bloody hell. A load of cases where MySQL will happily accommodate all sorts of malformed and invalid input -- thankfully with fixes.

Also includes a very nifty example of Etsy tee'ing their production db traffic (30k pps in and out) via tcpdump and pt-query-digest to a test database host. Fantastic hackery
mysql  input  corrupt  invalid  validation  coding  databases  sql  testing  tcpdump  percona  pt-query-digest  tee 
march 2013 by jm
SoloWizard
'bootstrap an OSX development machine with a one-liner'.
Many teams use chef to manage their production machines, but developers often build their development boxes by hand. SoloWizard makes it painless to create a configurable chef solo script to get your development machine humming: mysql, sublime text, .bash_profile tweaks to OS-X settings - it's all there!
osx  chef  mac  build-out  ops  macosx  deployment  developers  desktops  laptops  mysql  rabbitmq  activemq  nginx 
march 2013 by jm
Online Schema Change for MySQL
A tool written by Facebook to ease the pain of online MySQL schema-change migrations.
Some ALTER TABLE statements take too long form the perspective of some MySQL users. The fast index create feature for the InnoDB plugin in MySQL 5.1 makes this less of an issue but this can still take minutes to hours for a large table and for some MySQL deployments that is too long.
 
A workaround is to perform the change on a slave first and then promote the slave to be the new master. But this requires a slave located near the master. MySQL 5.0 added support for triggers and some replication systems have been built using triggers to capture row changes. Why not use triggers for this? The openarkkit toolkit did just that with oak-online-alter-table. We have published our version of an online schema change utility (OnlineSchemaChange.php aka OSC).
facebook  mysql  sql  schema  database  migrations  ops  alter-table 
march 2013 by jm
Two Sides For Salvation « Code as Craft
Etsy's MySQL master-master pair configuration, and how it allows no-downtime schema changes
database  etsy  mysql  replication  schema  availability  downtime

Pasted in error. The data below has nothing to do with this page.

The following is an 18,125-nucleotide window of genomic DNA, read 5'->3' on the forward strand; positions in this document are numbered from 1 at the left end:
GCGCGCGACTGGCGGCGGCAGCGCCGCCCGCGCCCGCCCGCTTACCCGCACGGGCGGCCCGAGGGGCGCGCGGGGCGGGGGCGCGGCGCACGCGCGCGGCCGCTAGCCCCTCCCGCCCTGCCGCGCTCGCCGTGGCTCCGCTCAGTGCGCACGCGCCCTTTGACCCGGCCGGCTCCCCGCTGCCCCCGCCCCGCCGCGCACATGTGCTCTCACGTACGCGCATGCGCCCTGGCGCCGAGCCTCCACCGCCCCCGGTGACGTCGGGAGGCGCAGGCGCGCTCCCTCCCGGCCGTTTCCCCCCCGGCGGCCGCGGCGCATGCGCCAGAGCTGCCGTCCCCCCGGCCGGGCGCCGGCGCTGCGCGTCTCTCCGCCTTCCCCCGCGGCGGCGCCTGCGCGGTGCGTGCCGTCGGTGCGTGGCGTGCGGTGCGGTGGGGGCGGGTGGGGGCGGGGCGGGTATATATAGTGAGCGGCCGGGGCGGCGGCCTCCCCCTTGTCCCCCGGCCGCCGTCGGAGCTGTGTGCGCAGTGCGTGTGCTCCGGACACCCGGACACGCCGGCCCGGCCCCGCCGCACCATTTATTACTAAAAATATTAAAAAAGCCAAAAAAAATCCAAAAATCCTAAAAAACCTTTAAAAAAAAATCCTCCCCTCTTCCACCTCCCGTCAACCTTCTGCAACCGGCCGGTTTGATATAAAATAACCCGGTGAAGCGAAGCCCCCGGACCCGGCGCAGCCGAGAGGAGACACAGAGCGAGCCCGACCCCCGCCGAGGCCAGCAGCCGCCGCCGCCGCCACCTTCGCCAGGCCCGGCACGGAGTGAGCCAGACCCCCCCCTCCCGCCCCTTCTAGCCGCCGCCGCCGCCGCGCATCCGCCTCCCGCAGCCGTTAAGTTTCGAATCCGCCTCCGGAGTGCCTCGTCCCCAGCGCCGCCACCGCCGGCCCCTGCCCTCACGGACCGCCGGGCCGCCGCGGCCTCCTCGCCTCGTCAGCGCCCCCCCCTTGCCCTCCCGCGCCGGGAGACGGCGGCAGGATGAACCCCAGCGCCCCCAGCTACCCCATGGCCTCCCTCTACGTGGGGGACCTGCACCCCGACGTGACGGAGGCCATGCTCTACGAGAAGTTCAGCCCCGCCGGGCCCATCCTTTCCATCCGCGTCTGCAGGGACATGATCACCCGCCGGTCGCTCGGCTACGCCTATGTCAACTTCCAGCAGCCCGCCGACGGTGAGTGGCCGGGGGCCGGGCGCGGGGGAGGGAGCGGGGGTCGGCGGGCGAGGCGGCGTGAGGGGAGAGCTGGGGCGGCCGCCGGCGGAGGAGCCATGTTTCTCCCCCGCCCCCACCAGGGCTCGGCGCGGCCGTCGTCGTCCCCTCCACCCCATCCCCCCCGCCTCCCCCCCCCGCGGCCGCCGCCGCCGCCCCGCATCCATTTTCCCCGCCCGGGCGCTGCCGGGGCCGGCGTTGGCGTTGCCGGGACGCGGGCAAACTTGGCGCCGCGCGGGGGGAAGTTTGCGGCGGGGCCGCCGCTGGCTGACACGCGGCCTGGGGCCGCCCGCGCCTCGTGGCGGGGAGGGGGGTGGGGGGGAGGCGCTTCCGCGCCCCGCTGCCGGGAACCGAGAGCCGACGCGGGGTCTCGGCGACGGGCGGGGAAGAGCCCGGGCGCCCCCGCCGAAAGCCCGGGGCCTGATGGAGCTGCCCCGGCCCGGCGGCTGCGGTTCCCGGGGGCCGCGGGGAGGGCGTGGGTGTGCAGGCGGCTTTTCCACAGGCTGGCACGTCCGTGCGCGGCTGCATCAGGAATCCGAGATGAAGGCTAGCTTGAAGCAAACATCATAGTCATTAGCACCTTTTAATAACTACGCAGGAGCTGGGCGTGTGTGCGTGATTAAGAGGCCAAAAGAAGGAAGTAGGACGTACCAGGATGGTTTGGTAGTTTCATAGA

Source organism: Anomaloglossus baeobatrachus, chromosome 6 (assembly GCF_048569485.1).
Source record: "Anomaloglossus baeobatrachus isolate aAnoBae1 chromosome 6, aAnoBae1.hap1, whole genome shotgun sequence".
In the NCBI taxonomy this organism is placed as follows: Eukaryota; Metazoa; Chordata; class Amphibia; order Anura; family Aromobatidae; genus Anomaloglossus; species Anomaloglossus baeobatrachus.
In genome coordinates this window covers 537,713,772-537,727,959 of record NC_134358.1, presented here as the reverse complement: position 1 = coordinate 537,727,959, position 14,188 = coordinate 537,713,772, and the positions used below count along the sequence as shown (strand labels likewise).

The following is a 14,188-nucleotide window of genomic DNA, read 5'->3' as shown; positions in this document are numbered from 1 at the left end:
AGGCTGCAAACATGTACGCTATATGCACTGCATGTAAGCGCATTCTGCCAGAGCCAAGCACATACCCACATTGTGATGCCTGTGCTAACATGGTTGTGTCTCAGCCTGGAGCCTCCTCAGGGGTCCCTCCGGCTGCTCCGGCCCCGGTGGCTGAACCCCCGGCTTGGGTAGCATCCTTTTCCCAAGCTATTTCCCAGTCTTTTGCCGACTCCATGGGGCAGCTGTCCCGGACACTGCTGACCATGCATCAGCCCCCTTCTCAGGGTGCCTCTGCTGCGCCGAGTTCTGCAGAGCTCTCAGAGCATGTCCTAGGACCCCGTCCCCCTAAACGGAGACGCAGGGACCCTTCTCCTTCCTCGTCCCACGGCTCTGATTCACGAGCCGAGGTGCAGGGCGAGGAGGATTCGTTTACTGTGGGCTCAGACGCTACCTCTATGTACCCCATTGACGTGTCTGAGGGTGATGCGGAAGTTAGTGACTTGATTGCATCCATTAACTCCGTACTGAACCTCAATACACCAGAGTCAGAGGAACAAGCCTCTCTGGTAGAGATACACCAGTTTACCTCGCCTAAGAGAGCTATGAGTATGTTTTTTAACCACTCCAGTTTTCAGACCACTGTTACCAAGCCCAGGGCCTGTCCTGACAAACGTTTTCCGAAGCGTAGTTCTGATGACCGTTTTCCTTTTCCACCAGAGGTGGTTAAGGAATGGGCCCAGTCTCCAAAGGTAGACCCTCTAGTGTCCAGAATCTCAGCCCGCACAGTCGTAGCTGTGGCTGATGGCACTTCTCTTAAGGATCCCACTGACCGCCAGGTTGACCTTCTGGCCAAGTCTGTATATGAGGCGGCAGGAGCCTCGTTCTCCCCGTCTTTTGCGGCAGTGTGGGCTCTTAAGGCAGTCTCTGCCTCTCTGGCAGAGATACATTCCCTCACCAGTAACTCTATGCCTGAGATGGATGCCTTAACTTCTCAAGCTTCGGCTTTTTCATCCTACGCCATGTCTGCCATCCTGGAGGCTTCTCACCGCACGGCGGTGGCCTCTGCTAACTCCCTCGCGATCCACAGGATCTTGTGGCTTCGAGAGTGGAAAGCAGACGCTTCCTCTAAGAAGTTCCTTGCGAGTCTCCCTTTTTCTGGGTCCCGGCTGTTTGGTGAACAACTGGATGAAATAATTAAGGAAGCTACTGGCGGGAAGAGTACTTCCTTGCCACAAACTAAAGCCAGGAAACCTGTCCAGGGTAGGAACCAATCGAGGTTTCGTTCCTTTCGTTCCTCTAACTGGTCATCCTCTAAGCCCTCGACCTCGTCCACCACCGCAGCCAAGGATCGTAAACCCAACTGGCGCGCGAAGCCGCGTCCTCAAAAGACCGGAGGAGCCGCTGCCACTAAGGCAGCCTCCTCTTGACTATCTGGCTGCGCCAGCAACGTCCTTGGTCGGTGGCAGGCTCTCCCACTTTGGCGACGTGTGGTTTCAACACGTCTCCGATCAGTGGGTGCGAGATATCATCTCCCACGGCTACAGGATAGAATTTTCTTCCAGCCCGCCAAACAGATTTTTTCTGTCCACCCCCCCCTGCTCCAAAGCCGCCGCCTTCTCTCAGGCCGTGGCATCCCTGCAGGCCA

december 2012 by jm
Goodbye, CouchDB
'From most model-using code, using [Percona] MySQL looks exactly the same as using CouchDB did. Except it’s faster, and the DB basically never fails.'
couchdb  mysql  nosql  databases  storage  percona  via:peakscale 
may 2012 by jm
Scale Something: How Draw Something rode its rocket ship of growth
Membase, surprise answer. In general it sounds like they had a pretty crazy time -- rebuilding the plane in flight even more than usual. "This had us on our toes and working 24 hours a day. I think at one point we were up for around 60-plus hours straight, never leaving the computer. We had to scale out web servers using DNS load balancing, we had to get multiple HAProxies, break tables off MySQL to their own databases, transparently shard tables, and more. This was all being done on demand, live, and usually in the middle of the night. We were very lucky that most of our layers were scalable with little or no major modifications needed. Helping us along the way was our very detailed custom server monitoring tools which allowed us to keep a very close eye on load, memory, and even provided real time usage stats on the game which helped with capacity planning. We eventually ended up with easy to launch "clusters" of our app that included NGINX, HAProxy, and Goliath servers all of which independent of everything else and when launched, increased our capacity by a constant. At this point our drawings per second were in the thousands, and traffic that looked huge a week ago was just a small bump on the current graphs."
scale  scalability  draw-something  games  haproxy  mysql  membase  couchbase 
april 2012 by jm
good taxonomy of memcached use cases
via Jeff Barr's announcement of the Elasticache launch. from 2008, but a better taxonomy than I've seen elsewhere
memcached  caching  mysql  performance  scalability  via:jeffbarr 
august 2011 by jm
Quora’s Technology Examined
Python, Nginx, Tornado for COMET stuff, MySQL as a data store, memcached, Thrift, haproxy, AWS, Pylons.  fantastic, very detailed post (via Nelson)
quora  python  nginx  tornado  comet  mysql  memcached  thrift  haproxy  aws  pylons  via:nelson  from delicious
february 2011 by jm
Maatkit
MySQL/PostgreSQL admin helper tools -- check replication status, archive, analyse logs, find deadlocks
sysadmin  db  mysql  replication  maatkit  dba  from delicious
october 2010 by jm
The MySQL “swap insanity” problem and the effects of the NUMA architecture
very interesting; modern multicore x86 architectures use a NUMA memory architecture, which can cause a dip into swap, even when there appears to be plenty of free RAM available
linux  memory  mysql  optimization  performance  swap  tuning  vm  numa  swap-insanity  swapping  from delicious
september 2010 by jm
We’re Back… so long MongoDB! · Blue74
MongoDB war story -- records going missing, eek
mongodb  mysql  nosql  rant  stability  beta  from delicious
june 2010 by jm